Jim Kayes’ blog: The merits of exercise


Why does life sometimes make being active more difficult than it should be? asks sports-lover Jim.

I’m using the running shoes again. It’s been a while. Running hasn’t been an option in the past year because of a foot injury.

That’s not to say I’ve been idle because there’s still squash, the gym and my surf ski, but running is special. It’s a cheap form of exercise and a fabulous way to see a city.

One year, on a trip to Paris with the All Blacks, photographer Phil Walter and I agreed that if jet lag kept us awake early in the morning, we would go for a run. At 4am we ran to the Arc de Triomphe and then down a virtually empty Champs-Elysees.

A friend who owned a Wellington sports store had a Nike poster on the wall featuring a collection of runners. Across the bottom was the mantra: “In my mind, I am a Kenyan.”

I loved it because, as an average runner, it spoke to me of the power of the mind and how invigorating running can be.

But it’s only fun when you are fit and injury-free. It’s awful if you aren’t fit, and every hill is Mt Everest. And injuries – each year seems to bring new ones. At least as an adult, it’s easier to rationalize them and deal with the frustrations. For the girls, injuries are akin to a fatal attack on their reason for being.

After surgery to tidy up the wedge of scar tissue left from her Achilles tendon injury last year, the youngest had virtually no patience when it came to hitting the netball court again. So determined was she to play, she wore shoes painfully for at least three weeks.

I wanted to stop her but was reminded of my cricket season in my last year at school. Kicked out of maths, my mate and I decided we would mow the cricket pitch to make it look like we had something to do.

Jim’s impromptu run to the Champs-Elysees. Photo: Phil Walter.

We were in sandals, and when he thrust the mower at me as I walked away, the front guard smashed into the back of my foot and ripped the heel open.

The next morning as I squeezed into my shoes for cricket, I realized my injured foot wouldn’t fit, so I cut a square from the heel to allow the wound to slot into the gap.

Mid-way through a bowling spell the umpire, who was a teacher from the opposition school, noted my foot was bleeding. He suggested I stop, which was plain silly.

I knew from the squishy puddle in my shoe that things weren’t good, but I dared not take it off. It’s safe to say my foot was a mess by the end of the game.

So the youngest’s return to netball was met with silence even though I knew it was too early. She came home one day from school keen to take up rowing and wanted to go to one of the two introductory days held at her school.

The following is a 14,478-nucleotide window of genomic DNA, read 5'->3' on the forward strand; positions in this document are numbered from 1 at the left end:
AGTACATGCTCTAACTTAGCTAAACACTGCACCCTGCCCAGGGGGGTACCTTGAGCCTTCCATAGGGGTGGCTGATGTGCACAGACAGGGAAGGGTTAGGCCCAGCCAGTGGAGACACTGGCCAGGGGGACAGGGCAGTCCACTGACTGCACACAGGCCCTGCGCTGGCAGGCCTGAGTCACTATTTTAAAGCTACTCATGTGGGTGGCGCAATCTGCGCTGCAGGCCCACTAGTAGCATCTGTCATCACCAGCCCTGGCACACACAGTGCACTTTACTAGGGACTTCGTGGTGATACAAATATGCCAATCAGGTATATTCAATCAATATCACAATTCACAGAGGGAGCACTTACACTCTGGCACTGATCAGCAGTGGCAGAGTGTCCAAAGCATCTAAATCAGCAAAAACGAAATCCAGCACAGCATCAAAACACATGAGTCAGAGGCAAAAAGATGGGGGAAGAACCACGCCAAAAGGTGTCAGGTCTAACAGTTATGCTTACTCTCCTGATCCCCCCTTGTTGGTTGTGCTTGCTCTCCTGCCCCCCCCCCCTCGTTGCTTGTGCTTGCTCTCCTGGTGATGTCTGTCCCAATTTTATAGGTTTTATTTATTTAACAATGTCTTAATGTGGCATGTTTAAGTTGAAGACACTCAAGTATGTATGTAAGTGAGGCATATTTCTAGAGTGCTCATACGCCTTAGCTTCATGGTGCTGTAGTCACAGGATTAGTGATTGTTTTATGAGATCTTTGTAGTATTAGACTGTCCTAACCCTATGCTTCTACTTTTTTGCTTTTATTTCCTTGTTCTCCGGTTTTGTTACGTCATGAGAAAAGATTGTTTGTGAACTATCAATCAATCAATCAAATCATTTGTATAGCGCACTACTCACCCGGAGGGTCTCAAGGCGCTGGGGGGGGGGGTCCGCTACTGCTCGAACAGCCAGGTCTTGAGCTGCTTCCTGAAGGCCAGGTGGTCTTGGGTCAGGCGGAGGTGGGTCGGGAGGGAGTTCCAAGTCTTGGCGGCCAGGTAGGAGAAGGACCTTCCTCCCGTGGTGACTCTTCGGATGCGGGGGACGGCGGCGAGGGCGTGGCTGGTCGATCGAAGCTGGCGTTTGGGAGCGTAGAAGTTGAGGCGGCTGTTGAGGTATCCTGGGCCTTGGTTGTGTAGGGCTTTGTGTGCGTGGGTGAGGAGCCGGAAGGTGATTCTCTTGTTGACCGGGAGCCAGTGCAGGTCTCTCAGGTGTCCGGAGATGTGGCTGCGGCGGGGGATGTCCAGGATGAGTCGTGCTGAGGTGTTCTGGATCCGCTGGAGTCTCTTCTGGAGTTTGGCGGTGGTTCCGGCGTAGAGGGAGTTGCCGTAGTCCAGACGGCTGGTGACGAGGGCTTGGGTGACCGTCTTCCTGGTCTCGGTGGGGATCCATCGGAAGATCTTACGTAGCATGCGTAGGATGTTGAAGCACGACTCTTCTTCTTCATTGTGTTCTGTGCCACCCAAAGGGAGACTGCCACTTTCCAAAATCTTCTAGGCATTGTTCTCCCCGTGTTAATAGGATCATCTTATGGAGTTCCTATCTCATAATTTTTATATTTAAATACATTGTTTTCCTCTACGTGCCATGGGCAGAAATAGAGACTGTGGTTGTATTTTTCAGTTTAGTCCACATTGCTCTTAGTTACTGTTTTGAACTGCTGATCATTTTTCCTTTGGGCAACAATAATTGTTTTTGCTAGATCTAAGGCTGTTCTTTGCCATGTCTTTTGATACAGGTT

The thought of more early mornings (with another daughter who kayaks) wasn’t great, but I was excited that she was interested in a sport that was tough physically and mentally.

But, sadly, rowing seems to be a sport that demands kids choose it over everything else and at a huge cost to the parents, financially and time-wise.

It’s such a pity because she is so keen – and has the physicality – but she sees sport as something that is meant to be fun. She also wants to do as many sports as possible, which is laudable.

I believe kids should give everything a crack and that specialization can come in their late teens, if not their early 20s but our school rowing programme’s demands kids must commit to that sport and only that sport.

London’s Hyde Park. Photo: Phil Walter.

“I still want to do surf (life-saving),” the youngest said.

“You have to choose,” I replied.

“Well that’s easy, isn’t it?” she said. “It’s so silly that they say we can only do one sport. They want us to be elite athletes at 13.” Rowing will have to wait.

The eldest is also a frustrated soul as she’s recovering from a shoulder surgery that was more complex than anticipated but still firmly believes she will be back kayaking earlier than predicted. It’s the wonderful magic of the youthful mind. I miss that.

My latest ailment is a knee wrenched during a game of squash. It’s sore going sideways so squash is out, but I can still run which is marvelous.

I must mention a bit that it hurts because my wife suggested the other day I should check if it’s gout. No, I insisted, it’s an injury, and I have the ACC form to prove it.

Gout. Pass me my running shoes.

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